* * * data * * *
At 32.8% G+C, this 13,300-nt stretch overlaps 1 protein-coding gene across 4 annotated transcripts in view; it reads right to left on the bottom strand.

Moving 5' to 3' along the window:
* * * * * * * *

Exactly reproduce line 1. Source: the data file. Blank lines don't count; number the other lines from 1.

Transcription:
At 32.8% G+C, this 13,300-nt stretch overlaps 1 protein-coding gene across 4 annotated transcripts in view; it reads right to left on the bottom strand.